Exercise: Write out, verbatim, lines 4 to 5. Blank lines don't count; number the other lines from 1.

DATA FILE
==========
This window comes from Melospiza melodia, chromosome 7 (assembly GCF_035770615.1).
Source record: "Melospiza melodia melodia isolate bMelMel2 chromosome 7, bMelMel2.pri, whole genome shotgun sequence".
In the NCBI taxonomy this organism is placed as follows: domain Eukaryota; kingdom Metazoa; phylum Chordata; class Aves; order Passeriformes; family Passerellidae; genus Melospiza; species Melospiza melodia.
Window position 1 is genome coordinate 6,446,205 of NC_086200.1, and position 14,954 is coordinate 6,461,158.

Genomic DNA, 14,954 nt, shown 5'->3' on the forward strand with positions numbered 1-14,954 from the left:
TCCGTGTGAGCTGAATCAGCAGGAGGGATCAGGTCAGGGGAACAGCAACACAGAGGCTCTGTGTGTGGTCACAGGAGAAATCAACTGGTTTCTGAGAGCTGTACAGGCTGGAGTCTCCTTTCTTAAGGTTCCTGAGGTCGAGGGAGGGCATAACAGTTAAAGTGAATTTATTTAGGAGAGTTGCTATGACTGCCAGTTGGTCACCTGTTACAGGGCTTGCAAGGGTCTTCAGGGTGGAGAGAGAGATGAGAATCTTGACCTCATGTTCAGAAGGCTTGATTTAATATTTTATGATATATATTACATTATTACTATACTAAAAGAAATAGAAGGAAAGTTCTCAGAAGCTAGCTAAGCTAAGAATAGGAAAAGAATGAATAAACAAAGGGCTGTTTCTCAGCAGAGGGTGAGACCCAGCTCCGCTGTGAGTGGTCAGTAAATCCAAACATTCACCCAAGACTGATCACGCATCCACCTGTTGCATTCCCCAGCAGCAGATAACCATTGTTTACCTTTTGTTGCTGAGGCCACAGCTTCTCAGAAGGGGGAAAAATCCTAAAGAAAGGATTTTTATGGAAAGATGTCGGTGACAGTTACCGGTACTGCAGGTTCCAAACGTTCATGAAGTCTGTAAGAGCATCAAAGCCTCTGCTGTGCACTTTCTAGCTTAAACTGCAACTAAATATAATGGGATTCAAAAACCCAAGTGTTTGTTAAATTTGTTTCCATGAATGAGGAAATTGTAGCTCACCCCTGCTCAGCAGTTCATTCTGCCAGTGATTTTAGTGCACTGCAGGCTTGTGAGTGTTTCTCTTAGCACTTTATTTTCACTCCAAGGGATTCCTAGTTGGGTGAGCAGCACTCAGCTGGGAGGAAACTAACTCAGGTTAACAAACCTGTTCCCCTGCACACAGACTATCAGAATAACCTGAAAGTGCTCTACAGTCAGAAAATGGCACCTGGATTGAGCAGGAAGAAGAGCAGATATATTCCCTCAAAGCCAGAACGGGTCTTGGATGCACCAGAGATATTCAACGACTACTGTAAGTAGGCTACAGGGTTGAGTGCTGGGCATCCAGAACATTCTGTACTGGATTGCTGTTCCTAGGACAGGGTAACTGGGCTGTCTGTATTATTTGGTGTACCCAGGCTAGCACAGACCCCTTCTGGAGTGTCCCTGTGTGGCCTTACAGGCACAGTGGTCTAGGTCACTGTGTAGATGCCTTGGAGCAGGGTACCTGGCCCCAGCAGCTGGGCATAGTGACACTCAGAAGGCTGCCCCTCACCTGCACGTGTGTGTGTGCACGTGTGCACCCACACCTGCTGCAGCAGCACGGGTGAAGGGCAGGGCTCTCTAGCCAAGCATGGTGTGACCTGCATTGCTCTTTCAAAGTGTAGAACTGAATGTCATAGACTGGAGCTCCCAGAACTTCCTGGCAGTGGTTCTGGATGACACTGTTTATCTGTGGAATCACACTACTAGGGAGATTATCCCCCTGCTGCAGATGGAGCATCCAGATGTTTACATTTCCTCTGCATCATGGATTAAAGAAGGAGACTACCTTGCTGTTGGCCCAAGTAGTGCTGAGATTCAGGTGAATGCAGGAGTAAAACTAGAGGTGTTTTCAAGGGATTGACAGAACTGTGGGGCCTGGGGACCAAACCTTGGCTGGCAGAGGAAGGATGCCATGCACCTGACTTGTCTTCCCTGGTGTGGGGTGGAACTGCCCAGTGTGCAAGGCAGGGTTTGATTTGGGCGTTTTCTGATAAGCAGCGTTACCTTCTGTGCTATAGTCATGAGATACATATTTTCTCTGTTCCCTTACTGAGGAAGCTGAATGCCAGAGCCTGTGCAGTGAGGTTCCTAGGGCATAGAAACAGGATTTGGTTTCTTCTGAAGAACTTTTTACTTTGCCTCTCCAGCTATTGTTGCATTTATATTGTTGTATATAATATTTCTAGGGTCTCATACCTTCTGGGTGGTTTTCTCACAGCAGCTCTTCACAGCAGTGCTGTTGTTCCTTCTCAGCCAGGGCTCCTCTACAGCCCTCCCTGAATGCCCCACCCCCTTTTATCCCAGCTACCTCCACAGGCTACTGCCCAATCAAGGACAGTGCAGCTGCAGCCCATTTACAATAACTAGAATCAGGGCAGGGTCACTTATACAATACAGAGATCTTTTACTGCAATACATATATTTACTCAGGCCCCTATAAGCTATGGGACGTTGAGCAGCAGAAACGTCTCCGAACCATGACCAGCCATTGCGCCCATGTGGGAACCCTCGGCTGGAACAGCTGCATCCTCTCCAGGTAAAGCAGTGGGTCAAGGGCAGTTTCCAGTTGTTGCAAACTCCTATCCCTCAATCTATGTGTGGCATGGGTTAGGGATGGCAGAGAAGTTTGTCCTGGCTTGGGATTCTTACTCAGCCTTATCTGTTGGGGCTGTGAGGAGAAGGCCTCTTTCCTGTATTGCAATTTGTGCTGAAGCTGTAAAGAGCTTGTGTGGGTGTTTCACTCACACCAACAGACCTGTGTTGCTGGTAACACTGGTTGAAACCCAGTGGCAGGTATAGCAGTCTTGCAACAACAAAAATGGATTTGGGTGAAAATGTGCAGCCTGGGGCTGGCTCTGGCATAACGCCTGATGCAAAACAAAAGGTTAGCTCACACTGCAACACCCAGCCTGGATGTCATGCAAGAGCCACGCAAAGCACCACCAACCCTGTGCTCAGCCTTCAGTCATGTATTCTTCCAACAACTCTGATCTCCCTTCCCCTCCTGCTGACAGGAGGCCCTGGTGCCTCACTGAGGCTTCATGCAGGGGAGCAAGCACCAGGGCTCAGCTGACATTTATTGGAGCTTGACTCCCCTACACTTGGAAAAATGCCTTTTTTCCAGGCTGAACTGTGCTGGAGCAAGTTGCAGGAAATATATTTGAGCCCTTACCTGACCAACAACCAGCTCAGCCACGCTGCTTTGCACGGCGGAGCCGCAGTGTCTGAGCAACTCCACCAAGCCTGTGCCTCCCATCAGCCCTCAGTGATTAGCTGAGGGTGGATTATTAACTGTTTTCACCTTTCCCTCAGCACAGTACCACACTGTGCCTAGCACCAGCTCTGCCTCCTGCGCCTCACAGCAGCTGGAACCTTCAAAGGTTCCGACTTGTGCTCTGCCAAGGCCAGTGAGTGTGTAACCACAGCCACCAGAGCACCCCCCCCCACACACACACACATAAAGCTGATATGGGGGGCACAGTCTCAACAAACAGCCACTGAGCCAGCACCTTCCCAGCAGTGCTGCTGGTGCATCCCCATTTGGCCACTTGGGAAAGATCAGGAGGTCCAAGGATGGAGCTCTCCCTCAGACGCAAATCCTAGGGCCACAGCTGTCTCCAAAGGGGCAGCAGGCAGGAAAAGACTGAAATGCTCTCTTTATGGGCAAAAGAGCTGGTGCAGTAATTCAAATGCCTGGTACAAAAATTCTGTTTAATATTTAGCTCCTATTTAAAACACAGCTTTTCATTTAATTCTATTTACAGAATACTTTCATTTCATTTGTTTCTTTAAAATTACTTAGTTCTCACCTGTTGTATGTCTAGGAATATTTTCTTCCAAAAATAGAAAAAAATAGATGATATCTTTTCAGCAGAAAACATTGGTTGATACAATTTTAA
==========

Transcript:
Window position 1 is genome coordinate 6,446,205 of NC_086200.1, and position 14,954 is coordinate 6,461,158.

Genomic DNA, 14,954 nt, shown 5'->3' on the forward strand with positions numbered 1-14,954 from the left: